NEW YORK – Illumina has expanded its offer to open sequencing-related intellectual property held by itself and Pacific Biosciences to competitors in order to persuade the UK's Competition and Markets Authority to allow its planned $1.2 billion acquisition of PacBio to go forward.
Illumina's submission of the revised remedies proposal to the CMA on Nov. 19 (posted on the CMA website today) came on the same day as a CMA submission by Oxford Nanopore Technologies responding to Illumina's original proposal, which the UK-based nanopore firm called "wholly inadequate" to remedy the anticompetitive effects of a merger.
The original proposal, which Illumina submitted on Nov. 7, had offered a "perpetual, royalty-free, irrevocable, sole license" of certain PacBio patents to either Oxford Nanopore Technologies or to any interested third party for use in the nanopore sequencing field.
Under the amended proposal, Illumina now offers "a perpetual, royalty-free, irrevocable license to any of Illumina and PacBio's pre-closing patents and patent applications to any interested third party undertaking for use in the field of single-molecule, native long-read sequencing systems and associated sequencing chemistries." The offer would also extend to relevant IP filed within 12 months of the closing date of the merger, and it would include any in-licensed patents held by Illumina or PacBio as of the closing date.
According to Illumina, this proposal "would be a fully effective, reasonable, and proportionate undertaking to remedy the [substantial lessening of competition] provisionally identified by the CMA."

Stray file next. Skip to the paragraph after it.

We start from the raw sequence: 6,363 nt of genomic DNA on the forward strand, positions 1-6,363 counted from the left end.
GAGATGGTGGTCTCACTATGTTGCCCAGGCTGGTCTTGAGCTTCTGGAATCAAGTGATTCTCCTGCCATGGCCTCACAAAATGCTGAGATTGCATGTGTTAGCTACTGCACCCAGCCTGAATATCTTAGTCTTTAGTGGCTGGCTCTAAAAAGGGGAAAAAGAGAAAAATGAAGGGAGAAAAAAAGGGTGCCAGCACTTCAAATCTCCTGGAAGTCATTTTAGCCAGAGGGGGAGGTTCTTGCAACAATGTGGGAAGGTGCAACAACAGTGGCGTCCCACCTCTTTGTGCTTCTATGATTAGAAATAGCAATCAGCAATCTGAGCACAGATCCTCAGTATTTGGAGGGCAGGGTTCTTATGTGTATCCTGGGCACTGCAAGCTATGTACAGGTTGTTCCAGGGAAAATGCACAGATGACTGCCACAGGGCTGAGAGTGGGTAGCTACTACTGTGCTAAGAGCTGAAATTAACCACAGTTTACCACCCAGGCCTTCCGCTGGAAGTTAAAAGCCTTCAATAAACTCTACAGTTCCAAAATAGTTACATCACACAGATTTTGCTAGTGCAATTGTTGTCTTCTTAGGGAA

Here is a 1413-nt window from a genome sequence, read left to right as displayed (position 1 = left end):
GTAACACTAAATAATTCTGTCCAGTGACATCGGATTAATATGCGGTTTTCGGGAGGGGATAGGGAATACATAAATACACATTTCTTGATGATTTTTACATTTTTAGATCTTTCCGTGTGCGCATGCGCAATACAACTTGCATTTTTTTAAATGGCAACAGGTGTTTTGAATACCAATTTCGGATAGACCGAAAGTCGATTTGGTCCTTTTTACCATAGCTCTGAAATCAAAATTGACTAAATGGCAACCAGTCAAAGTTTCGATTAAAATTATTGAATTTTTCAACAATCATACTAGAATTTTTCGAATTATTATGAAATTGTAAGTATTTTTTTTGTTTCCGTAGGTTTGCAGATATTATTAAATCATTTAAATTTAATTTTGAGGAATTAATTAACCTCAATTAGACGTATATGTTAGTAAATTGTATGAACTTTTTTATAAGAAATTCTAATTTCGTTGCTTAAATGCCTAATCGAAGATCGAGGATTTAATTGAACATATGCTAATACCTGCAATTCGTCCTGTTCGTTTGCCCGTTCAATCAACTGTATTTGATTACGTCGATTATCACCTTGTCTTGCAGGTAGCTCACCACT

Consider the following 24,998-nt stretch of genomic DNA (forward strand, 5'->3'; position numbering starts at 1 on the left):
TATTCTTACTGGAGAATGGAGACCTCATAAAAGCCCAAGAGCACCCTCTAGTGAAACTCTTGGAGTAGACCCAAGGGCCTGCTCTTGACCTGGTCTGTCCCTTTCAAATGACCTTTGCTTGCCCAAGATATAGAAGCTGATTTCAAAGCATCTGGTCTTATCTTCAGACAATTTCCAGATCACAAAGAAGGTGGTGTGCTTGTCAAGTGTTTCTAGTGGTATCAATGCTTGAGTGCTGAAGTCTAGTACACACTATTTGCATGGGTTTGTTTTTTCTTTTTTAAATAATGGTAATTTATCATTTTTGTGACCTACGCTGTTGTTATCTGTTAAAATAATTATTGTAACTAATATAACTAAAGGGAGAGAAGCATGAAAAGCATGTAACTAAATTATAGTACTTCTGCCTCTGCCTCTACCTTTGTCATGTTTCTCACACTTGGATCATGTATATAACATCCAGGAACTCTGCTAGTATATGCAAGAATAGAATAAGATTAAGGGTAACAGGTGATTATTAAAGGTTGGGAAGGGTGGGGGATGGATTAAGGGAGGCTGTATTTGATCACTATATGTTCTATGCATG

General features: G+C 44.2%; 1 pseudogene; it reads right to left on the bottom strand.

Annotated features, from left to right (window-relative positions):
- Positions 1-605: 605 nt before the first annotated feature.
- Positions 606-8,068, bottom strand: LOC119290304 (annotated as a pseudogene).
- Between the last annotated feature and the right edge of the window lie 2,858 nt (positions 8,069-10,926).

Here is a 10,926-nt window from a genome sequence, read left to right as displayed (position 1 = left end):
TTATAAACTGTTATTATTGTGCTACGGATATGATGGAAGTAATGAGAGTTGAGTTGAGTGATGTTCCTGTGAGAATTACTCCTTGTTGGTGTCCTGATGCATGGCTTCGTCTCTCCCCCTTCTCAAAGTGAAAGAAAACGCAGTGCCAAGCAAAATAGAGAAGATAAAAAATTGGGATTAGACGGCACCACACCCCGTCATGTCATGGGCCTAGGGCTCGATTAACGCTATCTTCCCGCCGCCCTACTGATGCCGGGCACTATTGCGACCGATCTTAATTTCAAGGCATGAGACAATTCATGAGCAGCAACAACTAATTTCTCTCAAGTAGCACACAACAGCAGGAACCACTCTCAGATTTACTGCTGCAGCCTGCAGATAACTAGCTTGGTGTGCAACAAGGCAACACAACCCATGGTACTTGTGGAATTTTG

In October, the CMA had proposed to block the acquisition in order to preserve competition in the sequencing market in the UK and abroad, though it had asked Illumina, PacBio, and others to propose alternative remedies.
In its latest proposal, Illumina maintained that making its patents available to others removes "one of the most significant barriers to entry identified by the CMA," namely IP.
It also said that among the potential licensees are several large companies — including Roche, Agilent Technologies, and NanoString Technologies — that have "significant commercial capabilities," allowing them to compete with a merged Illumina-PacBio entity, which was one of the concerns of the CMA.
Another issue the CMA voiced was that potential licensees would not have the competitive benefits of existing short-read sequencing technology. However, Illumina said, those potential licensees include companies that are either offering or developing short-read technologies — such as BGI, Thermo Fisher Scientific, Agilent Technologies, or Omniome — which they could leverage in conjunction with long-read technologies.
Illumina also reiterated potential benefits of a merger with PacBio for customers, including wider distribution, enhanced quality, and improvements of PacBio's products, and the availability of coordinated solutions, including bioinformatics, for Illumina and PacBio products.